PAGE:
Absent an evidentiary hearing on the matter of jurisdiction, a plaintiff bears the burden of making a prima facie case that jurisdiction exists. See Hoffritz for Cutlery, Inc. v. Amajac, Ltd., 763 F.2d 55, 57 (2d Cir. 1985). In assessing whether this burden has been met, a Court is to construe all pleadings and affidavits in the light most favorable to plaintiff. See id.

In a federal question case involving a non-resident of the forum state, a federal court applies the forum state's personal *509 jurisdiction rules. See PDK Labs, Inc. v. Friedlander, 103 F.3d 1105, 1108 (2d Cir. 1997). In particular, two components of New York State's long-arm statute have relevance in this dispute, namely N.Y.C.P.L.R. § 301's requirement that a defendant be "doing business" in the state and N.Y.C.P.L.R. § 302(a) (1)'s requirement that a defendant "transact business" in the state.[3] Assuming that defendant's activities confer personal jurisdiction under New York's long-arm statute, the Court must further find that, consistent with the Due Process Clause of the U.S. Constitution, defendant has sufficient contacts with the forum state so that the suit does not offend "traditional notions of fair play and substantial justice." PDK Labs, 103 F.3d at 1110 (citing International Shoe Co. v. Washington, 326 U.S. 310, 316, 66 S. Ct. 154, 90 L. Ed. 95 (1945)).

  Section 301

Section 301 permits a court to exercise jurisdiction over a foreign entity on any cause of action if the defendant is "engaged in such a continuous and systematic course of `doing business' here as to warrant a finding of its `presence' in this jurisdiction." Landoil Resources Corp. v. Alexander & Alexander Servs., Inc., 918 F.2d 1039, 1043 (2d Cir.1990) (internal quotations omitted). To meet this standard, a defendant must be present in New York, "not occasionally or casually, but with a fair measure of permanence and continuity." Id. The test is a "simple pragmatic one" which is "fact sensitive because each case is dependent on its own circumstances." Id. Using this test, Courts have generally focused on a defendant's maintenance of an office in New York, the solicitation of business in New York, the presence of New York accounts or other property, and the presence of New York-based employees or agents. See id.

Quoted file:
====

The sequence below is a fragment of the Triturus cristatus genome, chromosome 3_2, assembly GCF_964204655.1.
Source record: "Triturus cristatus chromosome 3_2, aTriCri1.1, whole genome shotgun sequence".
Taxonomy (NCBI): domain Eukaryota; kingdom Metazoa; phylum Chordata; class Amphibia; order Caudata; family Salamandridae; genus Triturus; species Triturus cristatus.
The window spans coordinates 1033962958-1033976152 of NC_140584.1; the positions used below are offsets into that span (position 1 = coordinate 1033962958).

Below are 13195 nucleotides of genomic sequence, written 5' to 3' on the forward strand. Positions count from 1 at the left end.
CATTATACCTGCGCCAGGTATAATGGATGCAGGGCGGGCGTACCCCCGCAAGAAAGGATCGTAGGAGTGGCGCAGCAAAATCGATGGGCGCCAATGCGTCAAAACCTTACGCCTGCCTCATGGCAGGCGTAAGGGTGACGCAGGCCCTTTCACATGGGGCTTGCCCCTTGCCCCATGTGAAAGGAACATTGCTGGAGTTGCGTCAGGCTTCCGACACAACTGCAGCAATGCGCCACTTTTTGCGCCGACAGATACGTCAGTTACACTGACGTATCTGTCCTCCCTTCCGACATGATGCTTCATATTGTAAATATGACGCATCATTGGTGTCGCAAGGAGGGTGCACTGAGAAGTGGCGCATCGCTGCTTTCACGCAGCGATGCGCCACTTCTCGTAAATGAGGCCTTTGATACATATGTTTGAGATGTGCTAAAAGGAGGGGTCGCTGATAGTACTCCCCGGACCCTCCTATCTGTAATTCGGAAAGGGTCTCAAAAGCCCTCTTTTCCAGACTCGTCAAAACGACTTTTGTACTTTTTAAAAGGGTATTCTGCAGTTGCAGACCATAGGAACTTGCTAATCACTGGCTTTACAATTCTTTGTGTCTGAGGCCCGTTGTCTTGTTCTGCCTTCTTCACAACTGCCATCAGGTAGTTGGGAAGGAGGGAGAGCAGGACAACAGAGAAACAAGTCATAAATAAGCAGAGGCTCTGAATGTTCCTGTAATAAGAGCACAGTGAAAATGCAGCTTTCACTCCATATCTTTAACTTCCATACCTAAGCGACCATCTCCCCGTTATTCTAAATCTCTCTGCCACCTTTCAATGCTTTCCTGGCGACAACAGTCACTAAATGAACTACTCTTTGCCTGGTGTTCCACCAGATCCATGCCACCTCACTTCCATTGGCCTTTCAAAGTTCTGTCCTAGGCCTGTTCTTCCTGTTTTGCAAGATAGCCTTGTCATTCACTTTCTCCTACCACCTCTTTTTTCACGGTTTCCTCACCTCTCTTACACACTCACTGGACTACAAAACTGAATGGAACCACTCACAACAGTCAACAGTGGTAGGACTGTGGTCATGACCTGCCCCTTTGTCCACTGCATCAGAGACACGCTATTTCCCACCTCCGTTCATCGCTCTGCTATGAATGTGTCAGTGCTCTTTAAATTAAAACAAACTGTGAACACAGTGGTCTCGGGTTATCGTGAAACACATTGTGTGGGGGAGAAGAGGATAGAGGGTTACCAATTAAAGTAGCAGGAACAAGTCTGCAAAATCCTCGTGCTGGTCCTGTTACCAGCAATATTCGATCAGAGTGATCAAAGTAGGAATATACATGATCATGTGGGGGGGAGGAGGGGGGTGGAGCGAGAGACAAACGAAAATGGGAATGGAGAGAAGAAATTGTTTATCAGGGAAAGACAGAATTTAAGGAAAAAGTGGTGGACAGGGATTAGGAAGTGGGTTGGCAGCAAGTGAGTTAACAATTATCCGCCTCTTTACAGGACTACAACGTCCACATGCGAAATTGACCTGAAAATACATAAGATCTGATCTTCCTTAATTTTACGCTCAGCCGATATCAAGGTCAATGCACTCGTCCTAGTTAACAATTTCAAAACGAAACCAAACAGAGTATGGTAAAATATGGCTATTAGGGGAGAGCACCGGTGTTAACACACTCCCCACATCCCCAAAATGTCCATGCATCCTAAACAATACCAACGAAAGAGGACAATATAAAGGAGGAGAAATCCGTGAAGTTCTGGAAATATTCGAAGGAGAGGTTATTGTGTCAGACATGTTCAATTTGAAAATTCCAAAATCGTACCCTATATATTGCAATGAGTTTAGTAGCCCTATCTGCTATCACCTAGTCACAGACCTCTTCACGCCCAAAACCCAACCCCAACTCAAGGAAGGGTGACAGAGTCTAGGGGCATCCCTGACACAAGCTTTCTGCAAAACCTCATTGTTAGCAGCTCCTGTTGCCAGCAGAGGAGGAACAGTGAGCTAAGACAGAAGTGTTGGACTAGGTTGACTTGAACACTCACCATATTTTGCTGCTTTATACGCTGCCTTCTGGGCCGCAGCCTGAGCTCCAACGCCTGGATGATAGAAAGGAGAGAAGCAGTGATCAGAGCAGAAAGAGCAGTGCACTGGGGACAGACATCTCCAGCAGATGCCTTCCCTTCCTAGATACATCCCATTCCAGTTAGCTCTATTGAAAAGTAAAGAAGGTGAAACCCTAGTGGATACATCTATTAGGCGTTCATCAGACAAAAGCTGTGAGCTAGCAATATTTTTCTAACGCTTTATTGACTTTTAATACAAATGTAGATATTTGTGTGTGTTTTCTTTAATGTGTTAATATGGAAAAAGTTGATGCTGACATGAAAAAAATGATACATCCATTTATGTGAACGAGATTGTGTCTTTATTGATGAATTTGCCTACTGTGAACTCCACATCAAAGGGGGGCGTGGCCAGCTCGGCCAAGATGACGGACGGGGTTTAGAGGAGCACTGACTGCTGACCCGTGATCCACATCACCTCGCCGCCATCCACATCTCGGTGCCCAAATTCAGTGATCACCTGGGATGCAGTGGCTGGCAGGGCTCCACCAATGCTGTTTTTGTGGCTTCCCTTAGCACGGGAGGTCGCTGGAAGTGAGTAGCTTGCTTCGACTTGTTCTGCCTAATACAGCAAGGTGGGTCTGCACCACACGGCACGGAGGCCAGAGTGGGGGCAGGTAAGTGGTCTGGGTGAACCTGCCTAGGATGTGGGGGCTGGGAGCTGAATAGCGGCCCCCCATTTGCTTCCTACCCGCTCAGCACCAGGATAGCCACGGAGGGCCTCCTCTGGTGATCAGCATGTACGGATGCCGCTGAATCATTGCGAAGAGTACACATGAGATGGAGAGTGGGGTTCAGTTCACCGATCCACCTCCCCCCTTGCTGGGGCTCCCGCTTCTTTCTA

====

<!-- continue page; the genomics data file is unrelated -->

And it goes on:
Plaintiffs argue that defendant's relationship with BMI and its receipt of royalties from the song at issue demonstrates a continuous and systematic course of doing business in this state sufficient to assert long-arm jurisdiction. This Court finds, however, that such contacts do not warrant a finding of "presence" in New York.